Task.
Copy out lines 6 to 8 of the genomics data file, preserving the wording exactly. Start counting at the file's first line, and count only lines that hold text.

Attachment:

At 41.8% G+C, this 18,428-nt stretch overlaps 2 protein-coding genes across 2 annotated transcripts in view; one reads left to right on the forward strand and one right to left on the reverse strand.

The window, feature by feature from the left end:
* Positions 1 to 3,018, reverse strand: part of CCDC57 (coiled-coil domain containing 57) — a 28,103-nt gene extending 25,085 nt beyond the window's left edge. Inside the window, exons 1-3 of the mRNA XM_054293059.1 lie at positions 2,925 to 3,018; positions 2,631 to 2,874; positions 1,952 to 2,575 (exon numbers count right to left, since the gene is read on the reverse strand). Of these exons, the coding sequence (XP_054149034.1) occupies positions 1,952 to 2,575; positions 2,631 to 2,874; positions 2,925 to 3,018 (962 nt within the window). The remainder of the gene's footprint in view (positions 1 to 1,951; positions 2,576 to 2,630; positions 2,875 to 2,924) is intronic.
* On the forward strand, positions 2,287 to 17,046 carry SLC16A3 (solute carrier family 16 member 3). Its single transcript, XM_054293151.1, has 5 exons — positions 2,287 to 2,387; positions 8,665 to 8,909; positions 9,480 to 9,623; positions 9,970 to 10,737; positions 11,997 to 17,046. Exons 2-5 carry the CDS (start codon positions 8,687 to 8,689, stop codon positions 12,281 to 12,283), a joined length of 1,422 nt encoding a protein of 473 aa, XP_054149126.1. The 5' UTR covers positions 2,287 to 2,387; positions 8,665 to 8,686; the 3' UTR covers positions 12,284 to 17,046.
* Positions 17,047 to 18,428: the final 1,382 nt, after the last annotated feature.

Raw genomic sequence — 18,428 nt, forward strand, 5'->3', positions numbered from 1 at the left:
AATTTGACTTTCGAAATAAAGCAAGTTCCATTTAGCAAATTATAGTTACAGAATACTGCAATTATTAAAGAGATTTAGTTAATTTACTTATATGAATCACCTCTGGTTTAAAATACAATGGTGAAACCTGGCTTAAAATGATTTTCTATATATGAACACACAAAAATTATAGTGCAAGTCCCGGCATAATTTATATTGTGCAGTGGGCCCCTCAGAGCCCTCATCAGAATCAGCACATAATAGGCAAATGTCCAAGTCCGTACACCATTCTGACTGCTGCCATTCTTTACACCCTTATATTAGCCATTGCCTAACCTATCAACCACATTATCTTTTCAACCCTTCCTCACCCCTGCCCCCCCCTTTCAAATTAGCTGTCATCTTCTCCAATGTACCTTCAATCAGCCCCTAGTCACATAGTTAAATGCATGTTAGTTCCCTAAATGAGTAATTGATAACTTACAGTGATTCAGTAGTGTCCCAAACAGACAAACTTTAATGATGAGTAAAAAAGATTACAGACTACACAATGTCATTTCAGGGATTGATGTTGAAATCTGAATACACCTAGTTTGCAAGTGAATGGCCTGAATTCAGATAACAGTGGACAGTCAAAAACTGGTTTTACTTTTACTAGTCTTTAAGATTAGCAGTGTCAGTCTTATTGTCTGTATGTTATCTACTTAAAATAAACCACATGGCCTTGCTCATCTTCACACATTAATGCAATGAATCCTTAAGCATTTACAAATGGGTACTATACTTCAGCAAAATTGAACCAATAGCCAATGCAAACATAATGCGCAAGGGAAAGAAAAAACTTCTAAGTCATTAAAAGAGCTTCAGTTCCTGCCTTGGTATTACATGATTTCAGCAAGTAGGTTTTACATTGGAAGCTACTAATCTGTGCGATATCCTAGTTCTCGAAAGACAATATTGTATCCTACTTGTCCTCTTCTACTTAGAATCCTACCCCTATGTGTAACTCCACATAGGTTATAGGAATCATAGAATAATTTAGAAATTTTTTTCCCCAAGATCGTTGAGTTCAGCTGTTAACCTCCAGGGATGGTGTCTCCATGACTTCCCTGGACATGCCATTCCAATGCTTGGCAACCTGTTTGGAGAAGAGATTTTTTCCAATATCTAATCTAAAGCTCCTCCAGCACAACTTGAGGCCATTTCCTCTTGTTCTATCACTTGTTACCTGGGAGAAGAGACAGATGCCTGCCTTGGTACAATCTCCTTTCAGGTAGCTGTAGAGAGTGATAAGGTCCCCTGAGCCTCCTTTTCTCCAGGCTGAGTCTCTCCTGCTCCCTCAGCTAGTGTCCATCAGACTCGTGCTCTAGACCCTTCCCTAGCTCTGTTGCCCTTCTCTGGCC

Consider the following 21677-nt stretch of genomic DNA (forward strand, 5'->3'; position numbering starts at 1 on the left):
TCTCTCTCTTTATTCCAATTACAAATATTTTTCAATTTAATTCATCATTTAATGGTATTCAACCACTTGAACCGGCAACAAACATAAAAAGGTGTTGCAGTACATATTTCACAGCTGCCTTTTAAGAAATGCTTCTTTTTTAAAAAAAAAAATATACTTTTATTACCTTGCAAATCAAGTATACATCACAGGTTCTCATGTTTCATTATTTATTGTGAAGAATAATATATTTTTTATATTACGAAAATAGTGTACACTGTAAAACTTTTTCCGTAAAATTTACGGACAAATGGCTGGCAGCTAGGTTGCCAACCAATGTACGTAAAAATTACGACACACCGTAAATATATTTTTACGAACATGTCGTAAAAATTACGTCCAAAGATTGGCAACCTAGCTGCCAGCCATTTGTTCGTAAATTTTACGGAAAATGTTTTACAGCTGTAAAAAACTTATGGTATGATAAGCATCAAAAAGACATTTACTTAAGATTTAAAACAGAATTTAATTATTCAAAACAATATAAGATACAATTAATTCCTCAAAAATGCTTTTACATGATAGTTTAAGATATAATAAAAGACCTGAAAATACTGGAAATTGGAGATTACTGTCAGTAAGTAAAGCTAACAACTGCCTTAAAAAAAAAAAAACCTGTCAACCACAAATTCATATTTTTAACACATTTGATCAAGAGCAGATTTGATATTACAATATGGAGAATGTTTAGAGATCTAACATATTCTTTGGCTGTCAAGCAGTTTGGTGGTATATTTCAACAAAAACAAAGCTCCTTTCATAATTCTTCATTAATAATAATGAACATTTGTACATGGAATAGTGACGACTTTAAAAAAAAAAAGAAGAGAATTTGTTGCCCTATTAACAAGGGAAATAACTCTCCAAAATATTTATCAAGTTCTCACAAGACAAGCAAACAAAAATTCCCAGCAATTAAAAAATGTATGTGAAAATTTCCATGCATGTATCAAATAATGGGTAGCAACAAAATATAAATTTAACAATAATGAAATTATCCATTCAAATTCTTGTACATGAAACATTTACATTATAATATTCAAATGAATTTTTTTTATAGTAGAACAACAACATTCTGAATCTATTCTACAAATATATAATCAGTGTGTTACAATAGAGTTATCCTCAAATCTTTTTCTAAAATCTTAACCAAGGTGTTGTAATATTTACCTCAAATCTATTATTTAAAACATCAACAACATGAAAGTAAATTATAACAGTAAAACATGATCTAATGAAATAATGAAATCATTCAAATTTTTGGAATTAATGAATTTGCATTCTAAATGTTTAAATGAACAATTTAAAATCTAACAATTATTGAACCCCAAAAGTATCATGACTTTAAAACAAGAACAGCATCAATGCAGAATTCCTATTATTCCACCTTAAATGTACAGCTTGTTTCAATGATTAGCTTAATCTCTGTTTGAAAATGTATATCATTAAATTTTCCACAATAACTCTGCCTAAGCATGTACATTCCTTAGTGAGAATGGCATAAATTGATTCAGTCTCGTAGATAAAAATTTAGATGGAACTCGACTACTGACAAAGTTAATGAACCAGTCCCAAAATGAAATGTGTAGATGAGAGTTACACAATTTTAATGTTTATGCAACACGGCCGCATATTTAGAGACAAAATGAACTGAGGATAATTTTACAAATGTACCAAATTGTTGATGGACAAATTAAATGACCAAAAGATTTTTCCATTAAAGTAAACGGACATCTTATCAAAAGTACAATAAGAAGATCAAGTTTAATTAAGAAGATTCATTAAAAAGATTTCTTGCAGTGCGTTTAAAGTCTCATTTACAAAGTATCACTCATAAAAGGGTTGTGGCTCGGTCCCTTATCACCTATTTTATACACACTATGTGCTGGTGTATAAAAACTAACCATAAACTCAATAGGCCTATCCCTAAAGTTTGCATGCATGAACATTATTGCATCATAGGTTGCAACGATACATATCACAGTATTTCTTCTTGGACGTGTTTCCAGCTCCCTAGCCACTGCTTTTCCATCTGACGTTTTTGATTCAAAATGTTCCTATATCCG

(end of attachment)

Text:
Raw genomic sequence — 18,428 nt, forward strand, 5'->3', positions numbered from 1 at the left:
AATTTGACTTTCGAAATAAAGCAAGTTCCATTTAGCAAATTATAGTTACAGAATACTGCAATTATTAAAGAGATTTAGTTAATTTACTTATATGAATCACCTCTGGTTTAAAATACAATGGTGAAACCTGGCTTAAAATGATTTTCTATATATGAACACACAAAAATTATAGTGCAAGTCCCGGCATAATTTATATTGTGCAGTGGGCCCCTCAGAGCCCTCATCAGAATCAGCACATAATAGGCAAATGTCCAAGTCCGTACACCATTCTGACTGCTGCCATTCTTTACACCCTTATATTAGCCATTGCCTAACCTATCAACCACATTATCTTTTCAACCCTTCCTCACCCCTGCCCCCCCCTTTCAAATTAGCTGTCATCTTCTCCAATGTACCTTCAATCAGCCCCTAGTCACATAGTTAAATGCATGTTAGTTCCCTAAATGAGTAATTGATAACTTACAGTGATTCAGTAGTGTCCCAAACAGACAAACTTTAATGATGAGTAAAAAAGATTACAGACTACACAATGTCATTTCAGGGATTGATGTTGAAATCTGAATACACCTAGTTTGCAAGTGAATGGCCTGAATTCAGATAACAGTGGACAGTCAAAAACTGGTTTTACTTTTACTAGTCTTTAAGATTAGCAGTGTCAGTCTTATTGTCTGTATGTTATCTACTTAAAATAAACCACATGGCCTTGCTCATCTTCACACATTAATGCAATGAATCCTTAAGCATTTACAAATGGGTACTATACTTCAGCAAAATTGAACCAATAGCCAATGCAAACATAATGCGCAAGGGAAAGAAAAAACTTCTAAGTCATTAAAAGAGCTTCAGTTCCTGCCTTGGTATTACATGATTTCAGCAAGTAGGTTTTACATTGGAAGCTACTAATCTGTGCGATATCCTAGTTCTCGAAAGACAATATTGTATCCTACTTGTCCTCTTCTACTTAGAATCCTACCCCTATGTGTAACTCCACATAGGTTATAGGAATCATAGAATAATTTAGAAATTTTTTTCCCCAAGATCGTTGAGTTCAGCTGTTAACCTCCAGGGATGGTGTCTCCATGACTTCCCTGGACATGCCATTCCAATGCTTGGCAACCTGTTTGGAGAAGAGATTTTTTCCAATATCTAATCTAAAGCTCCTCCAGCACAACTTGAGGCCATTTCCTCTTGTTCTATCACTTGTTACCTGGGAGAAGAGACAGATGCCTGCCTTGGTACAATCTCCTTTCAGGTAGCTGTAGAGAGTGATAAGGTCCCCTGAGCCTCCTTTTCTCCAGGCTGAGTCTCTCCTGCTCCCTCAGCTAGTGTCCATCAGACTCGTGCTCTAGACCCTTCCCTAGCTCTGTTGCCCTTCTCTGGCC

Consider the following 21677-nt stretch of genomic DNA (forward strand, 5'->3'; position numbering starts at 1 on the left):